What To Check Before Taking Your Machine To The Shop



If you’re getting frustrated with your machine, take a deep breath, and go through the following list.  (You can click on the images to make them bigger.)



1.  When you see this on the back of your  fabric, it usually means that the top thread hasn’t been threaded properly, and is probably not completely in the tension disks.  Remember to lift the presser foot when you thread your machine.  This will open the tension disks, so the thread can go inside them.  Re-thread the top and bobbin threads.  Be sure you are threading correctly.  

2.  Adjust your tensions.  Set your upper tension at the “normal” setting.  It is usually marked on the dial.  If not, set it at 3.  Thread the machine with a dark thread on top, and a light thread in the bobbin.  Then sew with a medium zig-zag stitch.
3.  Do you need to adjust your bobbin case tension?  Remember, “righty-tighty, lefty-loosey.”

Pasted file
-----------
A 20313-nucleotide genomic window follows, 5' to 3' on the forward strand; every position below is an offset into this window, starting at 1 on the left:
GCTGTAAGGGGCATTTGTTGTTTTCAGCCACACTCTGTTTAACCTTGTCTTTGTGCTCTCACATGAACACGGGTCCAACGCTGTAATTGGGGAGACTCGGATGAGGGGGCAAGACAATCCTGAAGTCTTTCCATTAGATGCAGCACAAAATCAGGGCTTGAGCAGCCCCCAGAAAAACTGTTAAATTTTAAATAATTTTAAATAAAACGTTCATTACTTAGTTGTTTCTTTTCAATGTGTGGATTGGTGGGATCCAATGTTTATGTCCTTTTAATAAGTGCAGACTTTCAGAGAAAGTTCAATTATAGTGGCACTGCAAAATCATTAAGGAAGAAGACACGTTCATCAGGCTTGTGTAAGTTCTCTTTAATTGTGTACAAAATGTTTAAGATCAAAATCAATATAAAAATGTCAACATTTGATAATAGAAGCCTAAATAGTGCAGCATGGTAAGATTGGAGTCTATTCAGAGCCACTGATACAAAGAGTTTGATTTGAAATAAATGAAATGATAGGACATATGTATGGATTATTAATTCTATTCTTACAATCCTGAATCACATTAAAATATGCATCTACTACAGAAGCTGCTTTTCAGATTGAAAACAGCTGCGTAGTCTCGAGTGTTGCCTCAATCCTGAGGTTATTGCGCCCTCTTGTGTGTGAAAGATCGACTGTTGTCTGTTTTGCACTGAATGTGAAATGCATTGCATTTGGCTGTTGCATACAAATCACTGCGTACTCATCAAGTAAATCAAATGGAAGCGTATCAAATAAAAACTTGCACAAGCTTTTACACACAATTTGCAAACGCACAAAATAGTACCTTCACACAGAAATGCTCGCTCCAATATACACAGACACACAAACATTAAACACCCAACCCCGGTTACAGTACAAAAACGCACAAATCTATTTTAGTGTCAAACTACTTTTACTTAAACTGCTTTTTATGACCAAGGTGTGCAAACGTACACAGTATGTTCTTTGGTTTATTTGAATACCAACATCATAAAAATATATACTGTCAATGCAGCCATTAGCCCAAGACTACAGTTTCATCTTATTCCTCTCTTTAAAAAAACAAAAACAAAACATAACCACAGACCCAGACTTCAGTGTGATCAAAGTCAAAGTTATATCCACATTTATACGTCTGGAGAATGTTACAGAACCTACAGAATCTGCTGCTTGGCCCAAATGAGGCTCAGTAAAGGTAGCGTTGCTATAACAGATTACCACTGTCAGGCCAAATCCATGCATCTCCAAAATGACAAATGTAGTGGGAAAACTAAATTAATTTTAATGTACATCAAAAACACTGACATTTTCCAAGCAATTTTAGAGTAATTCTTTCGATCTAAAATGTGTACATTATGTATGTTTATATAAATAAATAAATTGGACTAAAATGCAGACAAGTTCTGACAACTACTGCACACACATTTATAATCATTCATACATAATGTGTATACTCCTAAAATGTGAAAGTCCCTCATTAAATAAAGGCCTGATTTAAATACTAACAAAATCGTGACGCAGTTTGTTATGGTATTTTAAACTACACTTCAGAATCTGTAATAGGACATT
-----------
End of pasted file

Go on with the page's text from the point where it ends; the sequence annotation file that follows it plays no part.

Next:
Here are some pictures of bobbin cases.  Your drop-in bobbin also has a bobbin case, that you can adjust the tension on.  They are the plastic ones on the right.



The top thread should be just a “tick” on the back of the fabric.  (See the "Sewing Machines Tensions" page for more details.)



4.  Replace the needle — it may be bent, have a broken tip, or a burr on it.  Is the needle inserted in the right direction?  Usually the flat side on the top of the needle, goes towards the back, but not always.  Side-loading machines will be different, so check your machine’s manual on these.  Is the needle pushed all-the-way up?  If it's skipping stitches, that's the first thing to check.  Is it the right needle for your machine?  Most machines need a needle with the 130/705H configuration on the package.  Schmetz and Bernina needles are interchangeable.  Singer needles are not.

5.  Clean and oil the bobbin and feed dog area about every 2 to 4 hours of sewing time.  Remove the bobbin, bobbin case, needle plate (and hook on an oscillating bobbin system).  Use the lint brush to sweep out the lint, and put one drop of oil on the race or center hole under the bobbin case.  Only use clear “sewing machine oil,” not 3-in-one or WD-40.  Sew on a scrap of fabric to remove excess oil before sewing an important project.  (See the "How To Clean and Oil the Bobbin Area" page for more details.)